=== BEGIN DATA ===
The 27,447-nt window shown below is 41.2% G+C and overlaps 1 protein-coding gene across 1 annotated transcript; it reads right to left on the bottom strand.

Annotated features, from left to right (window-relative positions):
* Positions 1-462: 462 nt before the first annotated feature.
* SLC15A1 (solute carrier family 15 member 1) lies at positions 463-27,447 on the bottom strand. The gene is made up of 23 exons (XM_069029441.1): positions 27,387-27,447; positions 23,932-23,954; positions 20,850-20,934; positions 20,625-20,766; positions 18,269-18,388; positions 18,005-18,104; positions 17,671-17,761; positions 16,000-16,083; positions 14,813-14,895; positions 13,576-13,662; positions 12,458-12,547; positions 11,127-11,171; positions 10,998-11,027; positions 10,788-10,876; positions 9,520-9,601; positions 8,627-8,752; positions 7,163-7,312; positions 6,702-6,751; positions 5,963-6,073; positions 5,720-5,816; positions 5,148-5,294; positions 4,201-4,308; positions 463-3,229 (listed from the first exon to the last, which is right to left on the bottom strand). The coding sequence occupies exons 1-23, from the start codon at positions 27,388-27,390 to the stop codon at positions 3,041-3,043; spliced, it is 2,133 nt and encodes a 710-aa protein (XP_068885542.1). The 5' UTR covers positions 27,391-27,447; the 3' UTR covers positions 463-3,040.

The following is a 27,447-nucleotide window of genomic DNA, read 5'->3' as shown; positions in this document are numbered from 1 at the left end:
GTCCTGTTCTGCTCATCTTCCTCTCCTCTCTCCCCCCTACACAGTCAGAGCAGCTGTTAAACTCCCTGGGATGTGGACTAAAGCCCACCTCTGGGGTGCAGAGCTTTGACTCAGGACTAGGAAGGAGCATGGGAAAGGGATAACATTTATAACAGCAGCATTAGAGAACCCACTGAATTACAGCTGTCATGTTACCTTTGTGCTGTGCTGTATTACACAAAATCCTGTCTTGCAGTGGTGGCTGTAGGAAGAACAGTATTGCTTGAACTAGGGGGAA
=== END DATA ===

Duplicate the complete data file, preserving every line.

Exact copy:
The 27,447-nt window shown below is 41.2% G+C and overlaps 1 protein-coding gene across 1 annotated transcript; it reads right to left on the bottom strand.

Annotated features, from left to right (window-relative positions):
* Positions 1-462: 462 nt before the first annotated feature.
* SLC15A1 (solute carrier family 15 member 1) lies at positions 463-27,447 on the bottom strand. The gene is made up of 23 exons (XM_069029441.1): positions 27,387-27,447; positions 23,932-23,954; positions 20,850-20,934; positions 20,625-20,766; positions 18,269-18,388; positions 18,005-18,104; positions 17,671-17,761; positions 16,000-16,083; positions 14,813-14,895; positions 13,576-13,662; positions 12,458-12,547; positions 11,127-11,171; positions 10,998-11,027; positions 10,788-10,876; positions 9,520-9,601; positions 8,627-8,752; positions 7,163-7,312; positions 6,702-6,751; positions 5,963-6,073; positions 5,720-5,816; positions 5,148-5,294; positions 4,201-4,308; positions 463-3,229 (listed from the first exon to the last, which is right to left on the bottom strand). The coding sequence occupies exons 1-23, from the start codon at positions 27,388-27,390 to the stop codon at positions 3,041-3,043; spliced, it is 2,133 nt and encodes a 710-aa protein (XP_068885542.1). The 5' UTR covers positions 27,391-27,447; the 3' UTR covers positions 463-3,040.

The following is a 27,447-nucleotide window of genomic DNA, read 5'->3' as shown; positions in this document are numbered from 1 at the left end:
GTCCTGTTCTGCTCATCTTCCTCTCCTCTCTCCCCCCTACACAGTCAGAGCAGCTGTTAAACTCCCTGGGATGTGGACTAAAGCCCACCTCTGGGGTGCAGAGCTTTGACTCAGGACTAGGAAGGAGCATGGGAAAGGGATAACATTTATAACAGCAGCATTAGAGAACCCACTGAATTACAGCTGTCATGTTACCTTTGTGCTGTGCTGTATTACACAAAATCCTGTCTTGCAGTGGTGGCTGTAGGAAGAACAGTATTGCTTGAACTAGGGGGAA